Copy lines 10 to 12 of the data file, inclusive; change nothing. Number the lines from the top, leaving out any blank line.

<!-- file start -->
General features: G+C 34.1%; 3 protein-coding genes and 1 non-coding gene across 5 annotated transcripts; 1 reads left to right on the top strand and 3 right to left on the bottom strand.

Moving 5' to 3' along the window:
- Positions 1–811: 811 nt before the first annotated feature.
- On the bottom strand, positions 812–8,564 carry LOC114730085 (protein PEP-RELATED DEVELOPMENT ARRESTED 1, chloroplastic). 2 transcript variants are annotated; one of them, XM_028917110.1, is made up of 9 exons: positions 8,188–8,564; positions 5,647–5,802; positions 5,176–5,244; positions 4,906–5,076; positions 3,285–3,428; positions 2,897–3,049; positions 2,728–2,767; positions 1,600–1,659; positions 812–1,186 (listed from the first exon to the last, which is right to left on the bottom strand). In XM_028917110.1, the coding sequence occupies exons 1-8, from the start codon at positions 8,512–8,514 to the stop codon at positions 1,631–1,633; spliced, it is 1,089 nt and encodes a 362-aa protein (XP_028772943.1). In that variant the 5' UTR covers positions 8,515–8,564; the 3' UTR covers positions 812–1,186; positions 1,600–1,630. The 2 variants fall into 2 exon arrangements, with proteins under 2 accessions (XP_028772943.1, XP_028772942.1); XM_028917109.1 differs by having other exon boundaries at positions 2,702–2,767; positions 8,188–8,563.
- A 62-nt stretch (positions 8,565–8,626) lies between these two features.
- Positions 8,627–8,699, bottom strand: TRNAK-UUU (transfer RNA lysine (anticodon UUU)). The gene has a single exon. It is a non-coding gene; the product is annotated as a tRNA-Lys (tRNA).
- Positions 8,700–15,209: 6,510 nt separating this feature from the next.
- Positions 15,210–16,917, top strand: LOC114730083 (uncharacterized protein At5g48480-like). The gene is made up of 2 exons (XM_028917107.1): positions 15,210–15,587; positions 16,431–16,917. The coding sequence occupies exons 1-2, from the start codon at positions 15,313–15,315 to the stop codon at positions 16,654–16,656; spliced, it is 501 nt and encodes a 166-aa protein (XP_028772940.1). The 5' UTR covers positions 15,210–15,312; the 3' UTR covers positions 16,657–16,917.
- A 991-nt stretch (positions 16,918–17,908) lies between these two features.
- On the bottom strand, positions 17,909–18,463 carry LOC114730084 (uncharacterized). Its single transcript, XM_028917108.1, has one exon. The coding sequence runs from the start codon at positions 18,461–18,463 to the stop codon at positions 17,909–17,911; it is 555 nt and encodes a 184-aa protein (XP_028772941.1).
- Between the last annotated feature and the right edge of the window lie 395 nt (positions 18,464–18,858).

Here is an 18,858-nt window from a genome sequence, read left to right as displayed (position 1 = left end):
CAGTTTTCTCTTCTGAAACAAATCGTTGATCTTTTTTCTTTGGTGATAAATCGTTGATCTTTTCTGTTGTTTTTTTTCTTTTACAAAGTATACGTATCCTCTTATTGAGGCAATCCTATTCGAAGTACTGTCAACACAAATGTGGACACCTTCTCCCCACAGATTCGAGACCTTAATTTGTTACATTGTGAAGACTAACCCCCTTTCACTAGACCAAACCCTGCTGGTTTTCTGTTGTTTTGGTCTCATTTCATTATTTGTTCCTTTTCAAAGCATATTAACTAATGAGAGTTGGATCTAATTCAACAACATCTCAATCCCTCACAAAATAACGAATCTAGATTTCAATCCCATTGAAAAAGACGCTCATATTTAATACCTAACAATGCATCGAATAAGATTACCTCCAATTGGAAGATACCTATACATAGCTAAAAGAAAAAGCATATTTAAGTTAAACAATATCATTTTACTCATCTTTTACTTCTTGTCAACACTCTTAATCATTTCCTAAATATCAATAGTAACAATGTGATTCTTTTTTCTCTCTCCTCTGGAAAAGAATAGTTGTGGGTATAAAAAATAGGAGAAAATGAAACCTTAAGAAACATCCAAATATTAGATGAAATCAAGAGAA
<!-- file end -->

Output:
- On the bottom strand, positions 17,909–18,463 carry LOC114730084 (uncharacterized). Its single transcript, XM_028917108.1, has one exon. The coding sequence runs from the start codon at positions 18,461–18,463 to the stop codon at positions 17,909–17,911; it is 555 nt and encodes a 184-aa protein (XP_028772941.1).
- Between the last annotated feature and the right edge of the window lie 395 nt (positions 18,464–18,858).

Here is an 18,858-nt window from a genome sequence, read left to right as displayed (position 1 = left end):